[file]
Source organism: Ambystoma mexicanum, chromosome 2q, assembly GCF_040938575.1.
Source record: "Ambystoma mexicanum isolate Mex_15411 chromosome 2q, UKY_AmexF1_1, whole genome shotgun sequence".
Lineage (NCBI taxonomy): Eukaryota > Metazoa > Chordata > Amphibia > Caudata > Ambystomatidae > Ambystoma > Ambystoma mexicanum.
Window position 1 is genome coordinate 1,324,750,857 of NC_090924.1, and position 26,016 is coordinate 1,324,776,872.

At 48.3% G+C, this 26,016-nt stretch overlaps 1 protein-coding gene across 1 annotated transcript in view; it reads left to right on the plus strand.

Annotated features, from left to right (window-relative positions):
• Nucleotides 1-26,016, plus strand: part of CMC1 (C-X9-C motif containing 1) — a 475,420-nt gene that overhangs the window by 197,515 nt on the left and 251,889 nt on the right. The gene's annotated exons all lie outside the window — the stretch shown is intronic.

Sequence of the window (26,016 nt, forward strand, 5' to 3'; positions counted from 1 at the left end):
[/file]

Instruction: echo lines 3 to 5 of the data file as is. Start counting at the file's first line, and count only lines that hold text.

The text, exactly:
Lineage (NCBI taxonomy): Eukaryota > Metazoa > Chordata > Amphibia > Caudata > Ambystomatidae > Ambystoma > Ambystoma mexicanum.
Window position 1 is genome coordinate 1,324,750,857 of NC_090924.1, and position 26,016 is coordinate 1,324,776,872.

At 48.3% G+C, this 26,016-nt stretch overlaps 1 protein-coding gene across 1 annotated transcript in view; it reads left to right on the plus strand.